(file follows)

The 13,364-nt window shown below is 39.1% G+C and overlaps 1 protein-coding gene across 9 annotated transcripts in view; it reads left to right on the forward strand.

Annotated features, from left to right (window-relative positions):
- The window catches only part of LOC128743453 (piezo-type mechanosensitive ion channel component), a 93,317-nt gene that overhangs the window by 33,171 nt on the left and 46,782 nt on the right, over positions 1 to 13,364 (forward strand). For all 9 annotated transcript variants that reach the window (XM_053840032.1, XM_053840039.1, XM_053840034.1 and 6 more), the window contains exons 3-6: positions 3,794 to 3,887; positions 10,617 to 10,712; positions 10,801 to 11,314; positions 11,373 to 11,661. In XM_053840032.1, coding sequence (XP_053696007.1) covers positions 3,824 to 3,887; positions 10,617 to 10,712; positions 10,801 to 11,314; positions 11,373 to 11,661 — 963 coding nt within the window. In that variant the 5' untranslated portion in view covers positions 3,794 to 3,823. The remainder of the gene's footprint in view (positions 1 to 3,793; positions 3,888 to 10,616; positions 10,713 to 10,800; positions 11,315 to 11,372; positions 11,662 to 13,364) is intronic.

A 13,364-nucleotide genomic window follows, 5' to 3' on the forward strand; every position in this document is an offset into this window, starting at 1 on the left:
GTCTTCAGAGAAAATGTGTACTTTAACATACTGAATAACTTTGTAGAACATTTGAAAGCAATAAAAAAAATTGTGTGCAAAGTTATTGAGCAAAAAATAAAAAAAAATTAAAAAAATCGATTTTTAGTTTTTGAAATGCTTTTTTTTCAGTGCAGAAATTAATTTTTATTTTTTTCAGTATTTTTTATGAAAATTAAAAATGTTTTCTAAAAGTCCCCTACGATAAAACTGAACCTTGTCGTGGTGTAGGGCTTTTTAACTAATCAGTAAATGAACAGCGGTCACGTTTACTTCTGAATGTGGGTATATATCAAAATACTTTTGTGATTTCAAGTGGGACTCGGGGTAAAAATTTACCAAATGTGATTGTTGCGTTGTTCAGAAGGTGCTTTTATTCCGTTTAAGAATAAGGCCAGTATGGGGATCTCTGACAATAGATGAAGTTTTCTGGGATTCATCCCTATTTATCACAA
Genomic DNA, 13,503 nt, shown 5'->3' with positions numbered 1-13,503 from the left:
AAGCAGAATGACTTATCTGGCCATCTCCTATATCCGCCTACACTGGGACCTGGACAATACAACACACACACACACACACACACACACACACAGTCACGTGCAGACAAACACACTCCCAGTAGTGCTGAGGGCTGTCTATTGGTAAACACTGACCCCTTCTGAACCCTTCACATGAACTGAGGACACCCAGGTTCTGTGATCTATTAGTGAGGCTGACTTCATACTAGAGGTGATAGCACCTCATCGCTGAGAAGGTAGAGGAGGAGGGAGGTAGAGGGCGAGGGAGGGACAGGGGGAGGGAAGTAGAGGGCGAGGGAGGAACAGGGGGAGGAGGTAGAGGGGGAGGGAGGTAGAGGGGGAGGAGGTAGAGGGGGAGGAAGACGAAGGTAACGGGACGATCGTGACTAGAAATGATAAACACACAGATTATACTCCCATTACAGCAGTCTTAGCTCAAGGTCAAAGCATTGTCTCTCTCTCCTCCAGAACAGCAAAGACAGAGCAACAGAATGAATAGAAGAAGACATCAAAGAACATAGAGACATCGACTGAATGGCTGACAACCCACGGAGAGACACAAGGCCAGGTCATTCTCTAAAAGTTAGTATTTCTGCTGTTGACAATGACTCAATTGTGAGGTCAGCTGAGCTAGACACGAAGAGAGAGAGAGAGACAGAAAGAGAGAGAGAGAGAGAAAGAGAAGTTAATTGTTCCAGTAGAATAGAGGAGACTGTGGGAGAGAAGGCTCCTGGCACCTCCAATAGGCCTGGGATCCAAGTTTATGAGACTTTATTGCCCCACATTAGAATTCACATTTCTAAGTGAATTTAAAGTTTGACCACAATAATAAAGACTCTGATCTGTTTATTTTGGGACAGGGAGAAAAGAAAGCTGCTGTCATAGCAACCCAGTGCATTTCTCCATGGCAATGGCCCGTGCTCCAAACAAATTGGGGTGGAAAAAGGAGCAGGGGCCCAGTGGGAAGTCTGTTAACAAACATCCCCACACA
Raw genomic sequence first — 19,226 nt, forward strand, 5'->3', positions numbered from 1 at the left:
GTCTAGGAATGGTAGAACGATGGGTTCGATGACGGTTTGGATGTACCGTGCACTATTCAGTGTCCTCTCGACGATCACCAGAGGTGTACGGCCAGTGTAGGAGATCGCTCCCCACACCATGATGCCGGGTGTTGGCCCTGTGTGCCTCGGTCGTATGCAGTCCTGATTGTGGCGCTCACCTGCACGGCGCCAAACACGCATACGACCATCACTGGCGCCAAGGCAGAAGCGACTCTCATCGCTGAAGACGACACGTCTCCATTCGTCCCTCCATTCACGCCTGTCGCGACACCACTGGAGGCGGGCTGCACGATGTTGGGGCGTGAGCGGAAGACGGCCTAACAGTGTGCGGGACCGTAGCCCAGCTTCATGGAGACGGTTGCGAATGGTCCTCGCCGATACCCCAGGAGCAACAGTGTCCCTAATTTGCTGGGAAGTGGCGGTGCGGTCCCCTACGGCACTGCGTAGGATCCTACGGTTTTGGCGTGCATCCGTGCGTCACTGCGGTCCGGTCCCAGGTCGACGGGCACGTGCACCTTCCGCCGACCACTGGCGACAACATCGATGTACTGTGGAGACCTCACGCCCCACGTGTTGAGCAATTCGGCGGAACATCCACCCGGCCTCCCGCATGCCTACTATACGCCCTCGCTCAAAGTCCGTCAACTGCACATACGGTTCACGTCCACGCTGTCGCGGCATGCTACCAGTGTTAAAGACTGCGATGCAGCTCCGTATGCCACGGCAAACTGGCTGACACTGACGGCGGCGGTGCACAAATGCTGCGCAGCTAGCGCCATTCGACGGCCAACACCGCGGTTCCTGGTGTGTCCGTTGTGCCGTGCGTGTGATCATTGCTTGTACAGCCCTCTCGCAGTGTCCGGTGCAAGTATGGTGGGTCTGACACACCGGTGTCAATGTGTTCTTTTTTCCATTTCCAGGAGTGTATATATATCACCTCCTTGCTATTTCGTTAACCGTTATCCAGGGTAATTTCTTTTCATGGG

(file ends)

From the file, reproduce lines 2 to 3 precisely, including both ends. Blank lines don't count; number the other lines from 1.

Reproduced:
Annotated features, from left to right (window-relative positions):
- The window catches only part of LOC128743453 (piezo-type mechanosensitive ion channel component), a 93,317-nt gene that overhangs the window by 33,171 nt on the left and 46,782 nt on the right, over positions 1 to 13,364 (forward strand). For all 9 annotated transcript variants that reach the window (XM_053840032.1, XM_053840039.1, XM_053840034.1 and 6 more), the window contains exons 3-6: positions 3,794 to 3,887; positions 10,617 to 10,712; positions 10,801 to 11,314; positions 11,373 to 11,661. In XM_053840032.1, coding sequence (XP_053696007.1) covers positions 3,824 to 3,887; positions 10,617 to 10,712; positions 10,801 to 11,314; positions 11,373 to 11,661 — 963 coding nt within the window. In that variant the 5' untranslated portion in view covers positions 3,794 to 3,823. The remainder of the gene's footprint in view (positions 1 to 3,793; positions 3,888 to 10,616; positions 10,713 to 10,800; positions 11,315 to 11,372; positions 11,662 to 13,364) is intronic.